The Literacy Project to honor James Joyce at 9th annual Bloomsday event

  • James Joyce Contributed photo—

Published: 6/4/2018 5:28:04 PM

GREENFIELD — To draw attention to its nonprofit organization and mission, The Literacy Project is hosting its ninth annual Bloomsday event, pub-style, on June 16, along with many other James Joyce fans organizations around the globe. There will be lively music by Irish harpist Rosie Caine and The Wilde Irish Women and readings from Joyce’s “Dubliners.” Sample a desert and cheese bar. There will be songs, stories and Irish pints.

Bloomsday is a celebration of the Irish novelists and refers to Leopold Bloom, the chief character in Joyce’s classic, “Ulysses.”

Locally, Bloomsday is celebrated at The Hawks and Reed Performing Arts Center from 7 to 9 p.m.

Unlike other Bloomsdays, The Literacy Project’s underlying motivation for bringing Bloomsday to Western Massachusetts for its ninth year is to make revelers and others aware of The Literacy Project’s organization and mission, which is to provide free adult learning services — basic reading skills, high school equivalency exam prep and college and work readiness — to residents of Franklin and Hampshire counties.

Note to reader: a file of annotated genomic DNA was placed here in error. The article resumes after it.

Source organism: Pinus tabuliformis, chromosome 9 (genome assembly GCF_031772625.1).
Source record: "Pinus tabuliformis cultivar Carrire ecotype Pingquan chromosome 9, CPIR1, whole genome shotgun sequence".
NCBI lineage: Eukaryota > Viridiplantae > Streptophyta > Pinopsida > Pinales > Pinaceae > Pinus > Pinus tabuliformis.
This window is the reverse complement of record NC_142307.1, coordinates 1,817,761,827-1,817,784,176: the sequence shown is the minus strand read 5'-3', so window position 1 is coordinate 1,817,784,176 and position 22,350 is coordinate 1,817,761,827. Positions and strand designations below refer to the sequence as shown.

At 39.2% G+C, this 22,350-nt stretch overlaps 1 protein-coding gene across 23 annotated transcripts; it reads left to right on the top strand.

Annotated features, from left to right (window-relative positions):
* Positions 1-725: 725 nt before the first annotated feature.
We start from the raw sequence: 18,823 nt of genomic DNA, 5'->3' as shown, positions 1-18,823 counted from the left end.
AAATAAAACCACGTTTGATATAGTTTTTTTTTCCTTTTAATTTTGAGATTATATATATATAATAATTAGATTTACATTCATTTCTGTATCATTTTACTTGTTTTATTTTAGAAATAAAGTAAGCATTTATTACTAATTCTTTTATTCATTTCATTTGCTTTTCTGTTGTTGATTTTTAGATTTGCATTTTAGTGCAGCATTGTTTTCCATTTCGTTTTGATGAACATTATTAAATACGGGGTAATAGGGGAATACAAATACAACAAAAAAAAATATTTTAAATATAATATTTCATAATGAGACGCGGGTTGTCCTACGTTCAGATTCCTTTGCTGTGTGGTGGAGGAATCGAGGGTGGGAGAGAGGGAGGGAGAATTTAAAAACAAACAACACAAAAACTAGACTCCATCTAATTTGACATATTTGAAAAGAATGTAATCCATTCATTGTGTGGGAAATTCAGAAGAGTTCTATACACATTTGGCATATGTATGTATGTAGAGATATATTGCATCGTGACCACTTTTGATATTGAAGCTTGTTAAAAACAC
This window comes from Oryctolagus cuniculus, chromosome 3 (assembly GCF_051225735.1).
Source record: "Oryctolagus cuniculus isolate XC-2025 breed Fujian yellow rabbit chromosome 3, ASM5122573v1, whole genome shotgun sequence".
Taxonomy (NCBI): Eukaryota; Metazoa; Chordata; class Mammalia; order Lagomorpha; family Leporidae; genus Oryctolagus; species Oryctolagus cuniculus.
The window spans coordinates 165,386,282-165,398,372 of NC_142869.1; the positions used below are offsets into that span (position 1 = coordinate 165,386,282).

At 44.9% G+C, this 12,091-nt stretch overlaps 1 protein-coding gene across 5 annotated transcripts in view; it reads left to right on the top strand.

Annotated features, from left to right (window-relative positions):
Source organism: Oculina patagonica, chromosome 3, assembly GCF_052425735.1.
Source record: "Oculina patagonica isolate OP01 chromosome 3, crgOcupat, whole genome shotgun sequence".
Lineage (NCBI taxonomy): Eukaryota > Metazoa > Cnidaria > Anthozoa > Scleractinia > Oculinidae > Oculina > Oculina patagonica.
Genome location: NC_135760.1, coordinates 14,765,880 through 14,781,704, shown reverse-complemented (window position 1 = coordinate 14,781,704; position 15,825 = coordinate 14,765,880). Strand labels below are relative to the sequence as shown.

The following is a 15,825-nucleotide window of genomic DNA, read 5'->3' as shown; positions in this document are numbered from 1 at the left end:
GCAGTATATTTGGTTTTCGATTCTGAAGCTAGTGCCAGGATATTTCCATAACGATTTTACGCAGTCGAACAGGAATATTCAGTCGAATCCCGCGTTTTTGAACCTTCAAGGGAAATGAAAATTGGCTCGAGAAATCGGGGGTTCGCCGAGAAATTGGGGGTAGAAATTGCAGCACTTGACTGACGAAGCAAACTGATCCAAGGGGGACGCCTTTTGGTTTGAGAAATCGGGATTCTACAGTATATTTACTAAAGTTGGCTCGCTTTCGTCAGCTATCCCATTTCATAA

Why James Joyce and why now? According to the Project, “Like many nonprofits and educational programs that work to support low-income members of our community, The Literacy Project is facing looming cuts in the federal budget.”

Executive Director Judith Roberts said, “Bloomsday has turned into an annual event because it makes sense that a nonprofit whose mission is to ensure that all our citizens are readers should want to celebrate all things literary. And who better to help with our plea for support than a public who deeply appreciates the joys of reading and literature?”

Roberts said, “At The Literacy Project, we believe in the power of words and books to transform lives. We believe that everyone should have access to the joy of reading. As The Literacy Project students embrace the power of reading and writing their own words, they go on a journey where they find out more about themselves and the world, as does every reader. Most of our students do already know how to read; they just can’t read well enough to fill out a job application, write an essay or enjoy a novel. Whatever their skill level, we work with them until they’ve mastered the basics and are ready to move forward to make a better life for themselves and their families.

“Our students are moving from literacy to literature, and we are celebrating Bloomsday and the connection of all readers to the wonder and insights of literature.”


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